The Oscars is more than just an awards ceremony for my family. It is our equivalent of Super Bowl Sunday. We gather around the television and stretch out on the floor, clutching our dinner (often a bowl of vegetarian chili). We laugh and banter over who we think will win, who should actually win, and what we think of the acceptance speeches. We don’t just like the Oscars – we love it.
Sometimes, however, we can get somewhat picky, critiquing the show as if we ourselves are producing the event. Some of us roll our eyes at jumbled acceptance speeches, and others groan at the predictable jokes. Normally, I would argue that this should be expected of a family involved in the film and media industry. This is business for us, I reason as I partake in the analysis. For us, the show is a production study case; we analyze because we love it.
Recently, however, I’ve become aware of more serious criticism of these awards shows. So many people involved in the film industry are terribly underrepresented, simply because of their skin color or gender, or in many times both. These awards shows present an extremely limited view of those in front of and behind the screen. Kathryn Bigelow became the first woman to win the Oscar for Best Director, and that was only in 2010. This year, people of color were so underrepresented that a person of color would most likely not have gotten an award if Lupita Nyong’o and 12 Years a Slave hadn’t won. But this isn’t new, and yet I have only recently become fully aware of the extent of this issue. While the Academy should be held responsible for this lack of inclusion, the film industry itself isn’t much better. Dallas Buyers Club received a lot of criticism for casting Jared Leto as Rayon, a trans woman. Fallon Fox, a Mixed Martial Arts Fighter, wrote for Time: “I just couldn’t understand why another film had been created with a trans character that had no trans actor in that role.” Many people think that the issue of marginalization can be solved as long as the honorary marginalized person has been acknowledged. As long as a woman of color has won something, then the Oscars are not sexist or racist.
It was through this lens that I looked at this year’s Oscars. As a body image blogger, I was already on the look out for something to review, but these intersecting issues made me realize just how much the film industry needs to be held accountable for. Or really, what us as an audience should be aware of. When I explained my search to family and friends, they smiled and lamented the fact that I had missed Seth MacFarlane’s infamous boob song by only a year (which, let’s be honest, would have been perfect for this blog). It wasn’t until Gabourey Sidibe entered the stage with Anna Kendrick that the topic was raised again. A friend turned to me and said, “There’s your body image.”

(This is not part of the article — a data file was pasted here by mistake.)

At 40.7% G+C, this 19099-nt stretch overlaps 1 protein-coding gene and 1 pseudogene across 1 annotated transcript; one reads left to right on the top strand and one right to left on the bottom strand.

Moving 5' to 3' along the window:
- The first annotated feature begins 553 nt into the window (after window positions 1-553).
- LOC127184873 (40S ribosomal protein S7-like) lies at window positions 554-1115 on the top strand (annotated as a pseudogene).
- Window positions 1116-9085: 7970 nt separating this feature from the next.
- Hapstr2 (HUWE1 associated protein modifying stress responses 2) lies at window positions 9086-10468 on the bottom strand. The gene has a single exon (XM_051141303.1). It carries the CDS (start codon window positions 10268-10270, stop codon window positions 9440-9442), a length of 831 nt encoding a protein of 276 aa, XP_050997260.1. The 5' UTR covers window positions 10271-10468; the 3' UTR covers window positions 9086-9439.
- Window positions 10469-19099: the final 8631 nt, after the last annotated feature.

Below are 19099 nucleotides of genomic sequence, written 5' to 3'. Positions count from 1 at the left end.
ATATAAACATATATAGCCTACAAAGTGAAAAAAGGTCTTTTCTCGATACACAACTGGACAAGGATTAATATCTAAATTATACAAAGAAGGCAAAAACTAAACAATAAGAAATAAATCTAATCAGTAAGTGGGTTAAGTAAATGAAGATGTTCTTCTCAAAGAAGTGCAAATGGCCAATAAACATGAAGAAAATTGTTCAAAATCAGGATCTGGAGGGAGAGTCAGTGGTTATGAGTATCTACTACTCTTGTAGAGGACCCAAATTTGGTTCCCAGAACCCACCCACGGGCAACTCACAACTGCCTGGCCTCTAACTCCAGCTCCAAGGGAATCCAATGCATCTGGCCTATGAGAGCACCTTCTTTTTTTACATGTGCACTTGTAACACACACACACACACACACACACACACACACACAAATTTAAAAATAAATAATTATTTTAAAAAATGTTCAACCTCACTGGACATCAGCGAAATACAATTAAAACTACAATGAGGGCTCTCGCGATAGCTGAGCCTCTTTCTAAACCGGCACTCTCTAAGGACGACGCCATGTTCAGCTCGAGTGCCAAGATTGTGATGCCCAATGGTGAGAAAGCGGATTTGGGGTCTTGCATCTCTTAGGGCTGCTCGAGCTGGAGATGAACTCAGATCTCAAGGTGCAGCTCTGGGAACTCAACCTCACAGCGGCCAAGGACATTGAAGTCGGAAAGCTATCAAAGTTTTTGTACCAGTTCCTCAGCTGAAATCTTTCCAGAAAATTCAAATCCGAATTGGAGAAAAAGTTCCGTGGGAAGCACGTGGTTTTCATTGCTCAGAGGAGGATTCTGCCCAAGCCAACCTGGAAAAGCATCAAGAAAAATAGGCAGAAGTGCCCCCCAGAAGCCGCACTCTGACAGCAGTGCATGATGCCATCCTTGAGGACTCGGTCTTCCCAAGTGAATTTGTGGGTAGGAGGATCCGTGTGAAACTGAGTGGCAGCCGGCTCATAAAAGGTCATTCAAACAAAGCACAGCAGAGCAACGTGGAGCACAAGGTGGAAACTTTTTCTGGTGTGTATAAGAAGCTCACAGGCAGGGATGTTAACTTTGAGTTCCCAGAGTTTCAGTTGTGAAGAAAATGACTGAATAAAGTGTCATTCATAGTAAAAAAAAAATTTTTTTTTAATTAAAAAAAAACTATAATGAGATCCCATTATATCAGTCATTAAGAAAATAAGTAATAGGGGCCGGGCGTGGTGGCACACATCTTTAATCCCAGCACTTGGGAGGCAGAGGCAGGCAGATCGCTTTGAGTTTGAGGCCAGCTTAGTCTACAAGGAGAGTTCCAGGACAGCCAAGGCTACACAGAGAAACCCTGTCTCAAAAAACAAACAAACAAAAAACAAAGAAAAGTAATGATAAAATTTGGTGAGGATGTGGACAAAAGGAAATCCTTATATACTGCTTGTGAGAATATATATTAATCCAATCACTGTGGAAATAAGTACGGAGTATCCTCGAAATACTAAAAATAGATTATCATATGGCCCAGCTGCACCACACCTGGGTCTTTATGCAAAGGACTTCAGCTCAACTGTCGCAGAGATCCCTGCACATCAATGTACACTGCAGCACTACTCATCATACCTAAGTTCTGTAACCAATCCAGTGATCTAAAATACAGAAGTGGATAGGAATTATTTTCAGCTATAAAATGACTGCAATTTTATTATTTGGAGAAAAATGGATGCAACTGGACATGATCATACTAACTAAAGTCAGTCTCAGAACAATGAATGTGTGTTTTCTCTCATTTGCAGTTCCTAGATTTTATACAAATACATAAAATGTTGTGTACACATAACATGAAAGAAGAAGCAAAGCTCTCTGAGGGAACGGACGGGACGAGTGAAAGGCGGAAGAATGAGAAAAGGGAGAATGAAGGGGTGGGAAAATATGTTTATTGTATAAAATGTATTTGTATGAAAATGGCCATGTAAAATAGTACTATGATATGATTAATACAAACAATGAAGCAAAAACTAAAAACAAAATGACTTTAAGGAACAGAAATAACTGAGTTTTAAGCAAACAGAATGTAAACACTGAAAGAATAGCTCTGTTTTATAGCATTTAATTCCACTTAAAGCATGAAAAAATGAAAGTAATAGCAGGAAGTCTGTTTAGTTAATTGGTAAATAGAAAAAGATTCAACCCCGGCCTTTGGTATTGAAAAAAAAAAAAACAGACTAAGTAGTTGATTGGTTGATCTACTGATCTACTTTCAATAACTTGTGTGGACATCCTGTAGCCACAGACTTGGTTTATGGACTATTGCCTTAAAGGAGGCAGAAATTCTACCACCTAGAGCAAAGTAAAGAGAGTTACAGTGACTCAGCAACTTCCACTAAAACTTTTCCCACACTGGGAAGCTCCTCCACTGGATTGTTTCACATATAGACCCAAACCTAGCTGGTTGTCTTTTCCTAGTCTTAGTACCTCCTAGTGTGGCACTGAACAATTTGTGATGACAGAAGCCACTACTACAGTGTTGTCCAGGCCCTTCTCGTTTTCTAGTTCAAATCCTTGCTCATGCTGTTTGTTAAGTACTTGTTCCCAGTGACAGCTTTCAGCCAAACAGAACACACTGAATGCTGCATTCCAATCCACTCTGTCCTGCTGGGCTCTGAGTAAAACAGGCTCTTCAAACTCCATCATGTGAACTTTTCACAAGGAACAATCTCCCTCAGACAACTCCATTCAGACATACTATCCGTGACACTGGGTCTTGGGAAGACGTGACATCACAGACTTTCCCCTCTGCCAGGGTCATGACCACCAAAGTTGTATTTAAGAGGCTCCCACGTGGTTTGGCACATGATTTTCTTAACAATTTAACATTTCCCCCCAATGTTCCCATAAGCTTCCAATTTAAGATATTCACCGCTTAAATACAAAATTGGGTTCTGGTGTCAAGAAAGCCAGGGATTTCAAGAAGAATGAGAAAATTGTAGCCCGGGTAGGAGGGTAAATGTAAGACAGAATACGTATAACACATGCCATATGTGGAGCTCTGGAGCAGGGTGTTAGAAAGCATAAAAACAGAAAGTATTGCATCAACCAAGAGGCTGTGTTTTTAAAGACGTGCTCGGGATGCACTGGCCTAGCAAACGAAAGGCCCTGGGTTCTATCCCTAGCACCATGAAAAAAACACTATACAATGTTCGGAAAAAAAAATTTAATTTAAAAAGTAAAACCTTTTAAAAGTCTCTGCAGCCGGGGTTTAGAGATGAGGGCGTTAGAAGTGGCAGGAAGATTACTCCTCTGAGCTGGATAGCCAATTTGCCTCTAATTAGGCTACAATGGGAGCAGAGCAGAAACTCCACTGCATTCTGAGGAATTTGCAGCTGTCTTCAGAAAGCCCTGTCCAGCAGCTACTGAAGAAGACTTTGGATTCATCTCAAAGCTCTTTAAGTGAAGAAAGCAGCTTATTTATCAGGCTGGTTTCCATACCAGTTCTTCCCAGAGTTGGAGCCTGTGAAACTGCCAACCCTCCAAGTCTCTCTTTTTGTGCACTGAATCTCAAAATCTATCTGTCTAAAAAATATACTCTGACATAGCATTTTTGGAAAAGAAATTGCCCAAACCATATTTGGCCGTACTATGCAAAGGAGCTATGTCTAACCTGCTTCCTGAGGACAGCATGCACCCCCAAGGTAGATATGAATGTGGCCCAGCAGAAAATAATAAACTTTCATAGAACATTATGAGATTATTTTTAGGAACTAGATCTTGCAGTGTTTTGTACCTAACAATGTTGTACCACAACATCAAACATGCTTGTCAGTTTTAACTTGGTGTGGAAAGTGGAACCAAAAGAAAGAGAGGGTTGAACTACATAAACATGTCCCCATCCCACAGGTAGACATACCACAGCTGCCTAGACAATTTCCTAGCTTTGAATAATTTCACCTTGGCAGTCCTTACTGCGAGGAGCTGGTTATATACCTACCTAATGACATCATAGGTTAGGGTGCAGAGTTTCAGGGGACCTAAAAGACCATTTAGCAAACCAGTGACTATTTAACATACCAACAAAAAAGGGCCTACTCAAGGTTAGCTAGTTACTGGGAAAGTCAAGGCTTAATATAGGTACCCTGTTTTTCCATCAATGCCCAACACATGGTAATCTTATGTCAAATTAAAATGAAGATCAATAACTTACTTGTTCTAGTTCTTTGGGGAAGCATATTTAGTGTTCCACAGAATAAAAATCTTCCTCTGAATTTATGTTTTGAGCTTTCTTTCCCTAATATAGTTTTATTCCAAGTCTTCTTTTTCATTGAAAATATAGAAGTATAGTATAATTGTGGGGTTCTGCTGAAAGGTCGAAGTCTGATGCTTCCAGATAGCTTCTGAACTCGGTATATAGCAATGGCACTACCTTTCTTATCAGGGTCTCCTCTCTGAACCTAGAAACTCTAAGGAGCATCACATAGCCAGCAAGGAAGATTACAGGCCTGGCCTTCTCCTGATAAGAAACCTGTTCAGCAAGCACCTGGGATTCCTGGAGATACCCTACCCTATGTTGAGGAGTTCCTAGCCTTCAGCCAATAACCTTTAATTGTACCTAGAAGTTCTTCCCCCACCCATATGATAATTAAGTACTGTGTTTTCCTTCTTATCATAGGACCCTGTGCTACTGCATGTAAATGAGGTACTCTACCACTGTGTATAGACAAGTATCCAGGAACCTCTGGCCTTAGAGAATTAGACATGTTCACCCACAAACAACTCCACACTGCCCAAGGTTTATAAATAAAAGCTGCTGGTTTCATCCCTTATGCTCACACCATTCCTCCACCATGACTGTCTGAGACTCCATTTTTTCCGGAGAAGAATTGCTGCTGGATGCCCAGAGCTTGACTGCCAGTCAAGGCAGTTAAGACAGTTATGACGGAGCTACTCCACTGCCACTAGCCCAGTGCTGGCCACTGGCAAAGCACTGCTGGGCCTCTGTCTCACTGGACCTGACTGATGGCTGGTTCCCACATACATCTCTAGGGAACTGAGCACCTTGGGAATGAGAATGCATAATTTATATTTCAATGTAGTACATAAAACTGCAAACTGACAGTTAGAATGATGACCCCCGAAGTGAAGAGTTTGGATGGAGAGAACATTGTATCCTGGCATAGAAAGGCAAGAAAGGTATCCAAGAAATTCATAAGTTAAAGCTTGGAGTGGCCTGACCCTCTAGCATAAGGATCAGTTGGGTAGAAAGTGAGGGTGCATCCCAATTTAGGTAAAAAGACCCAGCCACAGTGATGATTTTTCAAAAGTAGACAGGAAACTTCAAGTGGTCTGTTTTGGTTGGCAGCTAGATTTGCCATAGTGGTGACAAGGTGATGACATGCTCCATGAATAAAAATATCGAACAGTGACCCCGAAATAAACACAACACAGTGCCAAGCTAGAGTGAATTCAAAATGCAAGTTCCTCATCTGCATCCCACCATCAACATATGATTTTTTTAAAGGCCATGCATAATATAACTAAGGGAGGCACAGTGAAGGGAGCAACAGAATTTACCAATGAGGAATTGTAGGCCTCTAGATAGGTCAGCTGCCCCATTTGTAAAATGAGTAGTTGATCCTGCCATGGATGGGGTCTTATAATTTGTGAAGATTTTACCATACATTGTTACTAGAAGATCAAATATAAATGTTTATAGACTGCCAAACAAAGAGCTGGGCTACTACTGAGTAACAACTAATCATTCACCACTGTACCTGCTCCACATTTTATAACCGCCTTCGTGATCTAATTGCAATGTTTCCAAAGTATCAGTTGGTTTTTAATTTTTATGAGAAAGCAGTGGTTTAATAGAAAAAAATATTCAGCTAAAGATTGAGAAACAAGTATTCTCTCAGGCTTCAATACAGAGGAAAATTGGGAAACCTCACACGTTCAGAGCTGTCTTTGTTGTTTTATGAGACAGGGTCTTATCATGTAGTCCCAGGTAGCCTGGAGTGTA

I froze, stunned. There, on screen, was an actress so radiant and so happy that she was embodying the idea of being comfortable in one’s own skin. Sidibe has always been very outspoken about her positive body image. But that wasn’t her message that night of the Oscars; she was there to present an award, and she looked delighted doing so. The fact that Sidibe was the only plus-size woman depicted on screen doesn’t mean she should be the subject of my piece on body image. Yes, Sidibe has a very positive body image and she is an inspiration for many people, but she wasn’t speaking about that at the Oscars. Seeing a plus size woman on screen shouldn’t be our honorary nod to universal body acceptance. As Sidibe said in an interview with Parade, her career isn’t about physical appearance: “I don’t care whether or not people will find me attractive on screen. That’s not why I became an actor.”
To me, the true body image issue of the night was how us as an audience treated the other women on screen that night. As my family and friends watched the Oscars, we marveled at how young Bette Midler looked, and then cringed at Kim Novak’s plastic surgery. The moment Angelina Jolie hit the stage, there were comments about how she had gotten too skinny. All of this commentary was justified as business talk or expressions of concern. People who get plastic surgery have to be careful about who their doctors are, and actors in particular need to be wary since they are constantly on display. And people who are too skinny, well, we are simply too concerned with their health. No one said anything about how young or old Sidney Poitier looked, or how dramatic Christian Bale’s constant weight change is. We only talked about the women.
By relying on an honorary nod to a social issue, both the film industry and the audience assume that the issue has been properly addressed. As long as there is one woman with an unconventional body type included, then the subject of body image is covered. No one can accuse the film industry of judging women by their looks or weight. But it isn’t just the industry that should be held responsible; we as an audience have become complacent. We are so focused on the social issue spokesperson that we are oblivious to how we are perpetuating the issue. Including Gabourey Sidibe doesn’t mean the Oscars was body positive – we have to stop judging everyone.